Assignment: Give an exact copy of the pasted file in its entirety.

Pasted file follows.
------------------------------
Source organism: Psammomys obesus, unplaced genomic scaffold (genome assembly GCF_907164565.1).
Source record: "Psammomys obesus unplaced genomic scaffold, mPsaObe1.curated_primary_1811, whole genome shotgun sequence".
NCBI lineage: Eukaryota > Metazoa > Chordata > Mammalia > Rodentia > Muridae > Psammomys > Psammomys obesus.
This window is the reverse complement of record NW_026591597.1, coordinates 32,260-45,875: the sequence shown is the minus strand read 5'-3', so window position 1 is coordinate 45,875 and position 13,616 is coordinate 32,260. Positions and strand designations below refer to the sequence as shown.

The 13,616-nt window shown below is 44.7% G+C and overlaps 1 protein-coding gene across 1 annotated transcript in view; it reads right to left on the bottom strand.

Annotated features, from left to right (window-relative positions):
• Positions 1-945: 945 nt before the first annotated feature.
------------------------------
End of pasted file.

Source organism: Psammomys obesus, unplaced genomic scaffold (genome assembly GCF_907164565.1).
Source record: "Psammomys obesus unplaced genomic scaffold, mPsaObe1.curated_primary_1811, whole genome shotgun sequence".
NCBI lineage: Eukaryota > Metazoa > Chordata > Mammalia > Rodentia > Muridae > Psammomys > Psammomys obesus.
This window is the reverse complement of record NW_026591597.1, coordinates 32,260-45,875: the sequence shown is the minus strand read 5'-3', so window position 1 is coordinate 45,875 and position 13,616 is coordinate 32,260. Positions and strand designations below refer to the sequence as shown.

The 13,616-nt window shown below is 44.7% G+C and overlaps 1 protein-coding gene across 1 annotated transcript in view; it reads right to left on the bottom strand.

Annotated features, from left to right (window-relative positions):
• Positions 1-945: 945 nt before the first annotated feature.